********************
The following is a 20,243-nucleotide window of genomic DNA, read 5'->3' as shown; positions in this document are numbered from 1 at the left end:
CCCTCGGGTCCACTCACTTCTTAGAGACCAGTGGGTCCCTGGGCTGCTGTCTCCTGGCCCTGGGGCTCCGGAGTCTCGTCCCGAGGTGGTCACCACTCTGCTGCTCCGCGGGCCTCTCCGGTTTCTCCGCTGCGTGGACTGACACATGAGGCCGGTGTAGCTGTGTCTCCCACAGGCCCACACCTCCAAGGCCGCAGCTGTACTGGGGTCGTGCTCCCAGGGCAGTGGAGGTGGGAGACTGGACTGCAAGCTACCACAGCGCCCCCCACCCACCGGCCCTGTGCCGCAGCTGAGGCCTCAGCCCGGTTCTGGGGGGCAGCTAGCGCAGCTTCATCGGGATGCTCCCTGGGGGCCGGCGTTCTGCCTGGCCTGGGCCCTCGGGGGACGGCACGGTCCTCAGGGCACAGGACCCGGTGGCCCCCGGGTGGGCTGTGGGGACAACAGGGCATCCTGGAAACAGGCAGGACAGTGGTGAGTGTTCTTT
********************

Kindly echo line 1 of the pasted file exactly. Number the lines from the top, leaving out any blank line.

The following is a 20,243-nucleotide window of genomic DNA, read 5'->3' as shown; positions in this document are numbered from 1 at the left end: